My favorite current form of decorative “wrapping” for gifts is old calendar pictures. I love getting wall calendars for my home and office. I consider them to be a “cheap” way to have ever-changing art. But at the end of the year I just can’t bear to throw them away, so I came up with the idea of wrapping gifts with them. Small gifts often fit within one sheet, maybe with a slip of plain paper at the back; things like large books use two sheets for front and back. Anything much larger than that and brown paper or butcher paper with decorative stamps is more practical.

  20. M E 2 says:

    I agree with the commentor who stated that she/I don’t find wrapping paper all that expensive. Between the dollar store(s), Walgreens (which had rolls 3/$2) and/or 50-90% off at Target after Christmas, I am not spending tons of money on anything having to do with wrapping gifts.

  21. asithi says:

    We always get made fun of for being creative with our gift wrapping. Once we used leftover textured wallpaper, plan drawings from a construction project, and the brown paper bag by our more shopaholic friends.

    I don’t understand why we need to spend $2-4 on a gift bag when our gift wrapping reflects the personality of the gift giver.

  22. Anna says:

    One thing I do is purchase a package of plain white gift bags and just change up the tissue paper depending on the gifting event. For Christmas, I would do a white bag with red and green tissue, or something similar. I also have bought a lot of Christmas wrapping paper after the holidays when it goes on clearance. It seems like they are often about $1 for a large roll. This year, I have so much leftover paper from previous years that I have cut myself off from buying any at all. :)

  23. joan says:

    Some great ideas, but i have a large amount of wrapping paper bought after Christmas 6 years ago. It was 15c to 25c a roll and I got carried away. I do check the Christmas sales each year for paper that can be used for other events. I have found some great paper for birthdays mixed in with the Christmas paper.

  24. Brittany says:

    ““For an article of clothing that I gave to a female, I used a fashion magazine (I think it was W).”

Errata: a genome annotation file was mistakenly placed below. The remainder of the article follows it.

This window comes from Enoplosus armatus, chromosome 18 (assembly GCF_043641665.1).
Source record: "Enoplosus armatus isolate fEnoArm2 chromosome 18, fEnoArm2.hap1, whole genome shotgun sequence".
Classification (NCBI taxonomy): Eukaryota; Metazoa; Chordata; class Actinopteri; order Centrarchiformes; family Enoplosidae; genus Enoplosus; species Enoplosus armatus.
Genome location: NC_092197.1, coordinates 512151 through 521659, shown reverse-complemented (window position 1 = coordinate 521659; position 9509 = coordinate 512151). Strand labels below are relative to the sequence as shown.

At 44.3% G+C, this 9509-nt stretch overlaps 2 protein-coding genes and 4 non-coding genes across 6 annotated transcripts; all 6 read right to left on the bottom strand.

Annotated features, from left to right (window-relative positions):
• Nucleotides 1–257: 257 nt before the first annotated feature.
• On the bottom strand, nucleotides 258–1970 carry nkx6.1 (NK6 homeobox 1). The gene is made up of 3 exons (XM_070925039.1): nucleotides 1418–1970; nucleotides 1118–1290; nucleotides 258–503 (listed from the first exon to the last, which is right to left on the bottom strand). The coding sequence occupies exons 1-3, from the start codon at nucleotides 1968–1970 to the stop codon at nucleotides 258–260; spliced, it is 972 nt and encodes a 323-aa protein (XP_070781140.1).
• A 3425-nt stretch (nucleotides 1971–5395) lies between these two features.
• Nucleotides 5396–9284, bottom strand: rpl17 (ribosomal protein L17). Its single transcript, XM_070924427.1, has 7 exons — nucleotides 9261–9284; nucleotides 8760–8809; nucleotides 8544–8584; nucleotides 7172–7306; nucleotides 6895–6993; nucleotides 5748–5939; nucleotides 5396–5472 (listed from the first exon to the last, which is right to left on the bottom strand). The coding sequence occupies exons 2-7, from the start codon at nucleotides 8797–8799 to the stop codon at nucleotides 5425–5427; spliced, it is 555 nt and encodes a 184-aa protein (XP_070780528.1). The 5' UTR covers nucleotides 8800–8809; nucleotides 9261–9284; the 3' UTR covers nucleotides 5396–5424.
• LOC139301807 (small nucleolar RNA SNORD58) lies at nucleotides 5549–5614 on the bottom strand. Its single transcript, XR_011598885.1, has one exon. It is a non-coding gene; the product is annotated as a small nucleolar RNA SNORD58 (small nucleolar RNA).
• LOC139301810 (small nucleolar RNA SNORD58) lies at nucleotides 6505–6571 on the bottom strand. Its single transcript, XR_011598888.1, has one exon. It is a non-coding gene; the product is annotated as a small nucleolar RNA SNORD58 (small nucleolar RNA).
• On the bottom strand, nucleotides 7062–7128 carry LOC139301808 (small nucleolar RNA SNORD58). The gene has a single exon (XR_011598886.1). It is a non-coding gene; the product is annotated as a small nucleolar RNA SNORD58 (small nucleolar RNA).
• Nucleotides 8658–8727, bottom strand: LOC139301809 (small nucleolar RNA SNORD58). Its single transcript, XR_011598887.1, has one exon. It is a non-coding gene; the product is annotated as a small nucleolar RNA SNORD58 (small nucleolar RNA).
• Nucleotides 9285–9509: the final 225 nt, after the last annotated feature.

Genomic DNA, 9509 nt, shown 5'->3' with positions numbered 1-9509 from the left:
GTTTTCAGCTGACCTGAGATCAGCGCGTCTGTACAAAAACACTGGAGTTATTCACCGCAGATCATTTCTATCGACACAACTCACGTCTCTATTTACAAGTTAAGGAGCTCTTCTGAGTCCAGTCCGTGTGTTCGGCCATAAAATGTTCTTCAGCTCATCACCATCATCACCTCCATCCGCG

A female human being is called a “woman.” Or if she’s under 18, a “girl” (or possibly “my daughter”).”

    Yes. Thank you for pointing this out again, Johanna.

    I’m still rocking a $1 roll of paper I bought 2 years ago. $20 on wrapping paper? What? Is it made out of hammered silver?

  25. Kai says:

    I don’t find wrapping paper all that expensive, and silver is the perfect colour to buy one roll and have it appropriate for any possible occasion.

    However, I don’t buy any wrapping paper for environmental reasons. It seems completely wrong to me to purchase heavily processed paper to be used once and then thrown away.
    SO I re-use any sort of colourful paper I have, and if the recipient can’t appreciate a gift wrapped nicely in something other than wrapping paper, we’re probably not close enough that they need to worry about getting such ‘trashy’ gifts from me again.

    I regularly reuse wrapping paper that was on a gift given to me, and I currently have a large stock of colourful paper from the inside of shoeboxes. It does the job of nicely covering the gifted item so the recipient can have something to open up.

  26. Jennifer says:

    Last year I wrapped gifts in leftover fabric. I placed gifts in the middle of the fabric, brought the four corners together to look like a gift bag, and tied a ribbon around the corners, several inches down. I was pretty pleased with the effect of this, but I did not get most of the fabric back to use again.